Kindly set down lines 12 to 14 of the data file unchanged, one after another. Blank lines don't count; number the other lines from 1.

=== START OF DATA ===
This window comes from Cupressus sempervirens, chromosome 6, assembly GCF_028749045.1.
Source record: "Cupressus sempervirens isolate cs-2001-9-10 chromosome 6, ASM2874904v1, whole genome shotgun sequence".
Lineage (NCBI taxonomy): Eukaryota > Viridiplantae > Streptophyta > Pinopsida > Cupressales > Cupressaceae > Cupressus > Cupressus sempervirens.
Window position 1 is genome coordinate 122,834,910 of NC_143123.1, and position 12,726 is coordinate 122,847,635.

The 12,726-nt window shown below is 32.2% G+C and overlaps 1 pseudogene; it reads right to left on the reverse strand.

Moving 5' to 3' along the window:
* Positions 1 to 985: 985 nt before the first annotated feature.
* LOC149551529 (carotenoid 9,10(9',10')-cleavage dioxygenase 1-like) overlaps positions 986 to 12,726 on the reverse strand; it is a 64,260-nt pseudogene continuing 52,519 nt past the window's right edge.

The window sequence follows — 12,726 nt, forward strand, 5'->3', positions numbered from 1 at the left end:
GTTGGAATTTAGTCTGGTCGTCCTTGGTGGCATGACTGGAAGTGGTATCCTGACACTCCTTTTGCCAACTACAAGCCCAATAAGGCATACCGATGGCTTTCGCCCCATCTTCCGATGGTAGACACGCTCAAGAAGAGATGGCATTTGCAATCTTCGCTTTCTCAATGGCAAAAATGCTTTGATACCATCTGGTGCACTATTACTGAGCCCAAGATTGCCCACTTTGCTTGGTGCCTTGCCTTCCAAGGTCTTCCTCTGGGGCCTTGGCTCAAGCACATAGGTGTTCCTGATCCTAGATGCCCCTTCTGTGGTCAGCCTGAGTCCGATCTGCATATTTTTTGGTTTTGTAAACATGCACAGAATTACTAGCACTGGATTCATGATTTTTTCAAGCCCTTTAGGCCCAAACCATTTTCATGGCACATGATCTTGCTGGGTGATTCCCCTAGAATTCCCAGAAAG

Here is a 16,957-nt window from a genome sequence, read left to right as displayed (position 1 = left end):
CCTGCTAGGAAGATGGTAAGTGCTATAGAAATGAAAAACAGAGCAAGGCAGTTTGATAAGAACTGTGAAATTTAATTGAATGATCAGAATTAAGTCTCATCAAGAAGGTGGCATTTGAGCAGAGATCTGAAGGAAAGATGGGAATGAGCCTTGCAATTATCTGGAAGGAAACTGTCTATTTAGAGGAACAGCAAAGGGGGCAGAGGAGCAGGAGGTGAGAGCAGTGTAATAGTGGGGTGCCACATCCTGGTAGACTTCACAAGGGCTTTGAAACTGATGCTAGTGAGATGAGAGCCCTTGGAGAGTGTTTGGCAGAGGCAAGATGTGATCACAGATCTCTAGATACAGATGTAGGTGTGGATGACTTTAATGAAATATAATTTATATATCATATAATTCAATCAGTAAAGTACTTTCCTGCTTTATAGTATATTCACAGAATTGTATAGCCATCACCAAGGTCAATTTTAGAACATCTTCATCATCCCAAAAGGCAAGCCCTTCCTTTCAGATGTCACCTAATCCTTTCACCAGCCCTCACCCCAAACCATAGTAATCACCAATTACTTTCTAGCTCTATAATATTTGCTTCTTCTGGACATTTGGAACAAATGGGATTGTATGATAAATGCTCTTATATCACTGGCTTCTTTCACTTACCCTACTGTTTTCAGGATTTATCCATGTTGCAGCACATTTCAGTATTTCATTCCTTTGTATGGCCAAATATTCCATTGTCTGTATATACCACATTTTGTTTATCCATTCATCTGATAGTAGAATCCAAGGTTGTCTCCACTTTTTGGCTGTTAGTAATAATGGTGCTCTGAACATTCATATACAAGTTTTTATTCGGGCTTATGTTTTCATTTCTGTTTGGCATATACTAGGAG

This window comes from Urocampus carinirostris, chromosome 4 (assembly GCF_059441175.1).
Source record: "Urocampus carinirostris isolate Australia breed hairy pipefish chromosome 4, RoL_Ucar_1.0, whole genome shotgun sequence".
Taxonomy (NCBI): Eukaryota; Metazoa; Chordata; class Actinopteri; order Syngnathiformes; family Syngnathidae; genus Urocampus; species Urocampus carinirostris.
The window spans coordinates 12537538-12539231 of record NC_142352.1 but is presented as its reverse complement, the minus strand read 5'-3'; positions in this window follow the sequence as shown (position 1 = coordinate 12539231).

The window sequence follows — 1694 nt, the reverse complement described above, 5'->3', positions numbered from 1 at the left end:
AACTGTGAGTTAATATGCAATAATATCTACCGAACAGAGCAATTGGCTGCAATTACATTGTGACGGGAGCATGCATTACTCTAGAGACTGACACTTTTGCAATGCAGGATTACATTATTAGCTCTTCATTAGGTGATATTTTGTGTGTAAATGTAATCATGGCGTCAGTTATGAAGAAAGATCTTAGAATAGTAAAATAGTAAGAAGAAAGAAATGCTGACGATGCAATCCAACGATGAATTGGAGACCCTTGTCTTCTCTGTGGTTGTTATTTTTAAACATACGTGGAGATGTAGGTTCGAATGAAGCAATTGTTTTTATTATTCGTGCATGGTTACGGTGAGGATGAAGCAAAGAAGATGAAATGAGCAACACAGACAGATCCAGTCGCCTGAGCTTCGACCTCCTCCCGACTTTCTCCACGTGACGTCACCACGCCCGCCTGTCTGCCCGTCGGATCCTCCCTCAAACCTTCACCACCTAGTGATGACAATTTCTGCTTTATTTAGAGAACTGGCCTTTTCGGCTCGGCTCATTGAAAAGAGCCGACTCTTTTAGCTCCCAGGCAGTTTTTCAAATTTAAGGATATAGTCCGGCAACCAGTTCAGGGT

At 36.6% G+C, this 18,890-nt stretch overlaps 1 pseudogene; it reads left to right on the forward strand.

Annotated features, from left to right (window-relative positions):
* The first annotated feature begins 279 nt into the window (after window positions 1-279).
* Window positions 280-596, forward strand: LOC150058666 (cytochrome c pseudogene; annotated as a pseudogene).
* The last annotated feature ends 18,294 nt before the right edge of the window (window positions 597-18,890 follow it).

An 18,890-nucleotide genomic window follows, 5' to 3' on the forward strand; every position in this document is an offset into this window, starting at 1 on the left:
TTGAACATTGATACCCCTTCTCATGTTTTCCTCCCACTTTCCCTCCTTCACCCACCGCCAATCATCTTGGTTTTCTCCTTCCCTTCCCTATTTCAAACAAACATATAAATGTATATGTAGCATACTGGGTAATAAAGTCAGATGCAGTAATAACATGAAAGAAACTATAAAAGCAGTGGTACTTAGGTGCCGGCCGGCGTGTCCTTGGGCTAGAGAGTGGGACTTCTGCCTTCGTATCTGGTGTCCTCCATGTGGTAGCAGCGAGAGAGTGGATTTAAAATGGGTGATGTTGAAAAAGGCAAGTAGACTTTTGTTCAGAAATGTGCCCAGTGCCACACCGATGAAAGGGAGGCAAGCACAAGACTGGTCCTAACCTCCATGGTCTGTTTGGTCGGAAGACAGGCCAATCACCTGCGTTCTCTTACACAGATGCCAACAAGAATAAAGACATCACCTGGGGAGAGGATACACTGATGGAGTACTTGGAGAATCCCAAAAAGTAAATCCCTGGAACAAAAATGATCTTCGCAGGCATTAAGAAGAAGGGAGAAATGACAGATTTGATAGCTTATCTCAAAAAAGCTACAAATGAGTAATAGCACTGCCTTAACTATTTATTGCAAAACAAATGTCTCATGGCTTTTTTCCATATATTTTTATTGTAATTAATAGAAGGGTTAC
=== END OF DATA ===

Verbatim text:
CCTGCTAGGAAGATGGTAAGTGCTATAGAAATGAAAAACAGAGCAAGGCAGTTTGATAAGAACTGTGAAATTTAATTGAATGATCAGAATTAAGTCTCATCAAGAAGGTGGCATTTGAGCAGAGATCTGAAGGAAAGATGGGAATGAGCCTTGCAATTATCTGGAAGGAAACTGTCTATTTAGAGGAACAGCAAAGGGGGCAGAGGAGCAGGAGGTGAGAGCAGTGTAATAGTGGGGTGCCACATCCTGGTAGACTTCACAAGGGCTTTGAAACTGATGCTAGTGAGATGAGAGCCCTTGGAGAGTGTTTGGCAGAGGCAAGATGTGATCACAGATCTCTAGATACAGATGTAGGTGTGGATGACTTTAATGAAATATAATTTATATATCATATAATTCAATCAGTAAAGTACTTTCCTGCTTTATAGTATATTCACAGAATTGTATAGCCATCACCAAGGTCAATTTTAGAACATCTTCATCATCCCAAAAGGCAAGCCCTTCCTTTCAGATGTCACCTAATCCTTTCACCAGCCCTCACCCCAAACCATAGTAATCACCAATTACTTTCTAGCTCTATAATATTTGCTTCTTCTGGACATTTGGAACAAATGGGATTGTATGATAAATGCTCTTATATCACTGGCTTCTTTCACTTACCCTACTGTTTTCAGGATTTATCCATGTTGCAGCACATTTCAGTATTTCATTCCTTTGTATGGCCAAATATTCCATTGTCTGTATATACCACATTTTGTTTATCCATTCATCTGATAGTAGAATCCAAGGTTGTCTCCACTTTTTGGCTGTTAGTAATAATGGTGCTCTGAACATTCATATACAAGTTTTTATTCGGGCTTATGTTTTCATTTCTGTTTGGCATATACTAGGAG

This window comes from Urocampus carinirostris, chromosome 4 (assembly GCF_059441175.1).
Source record: "Urocampus carinirostris isolate Australia breed hairy pipefish chromosome 4, RoL_Ucar_1.0, whole genome shotgun sequence".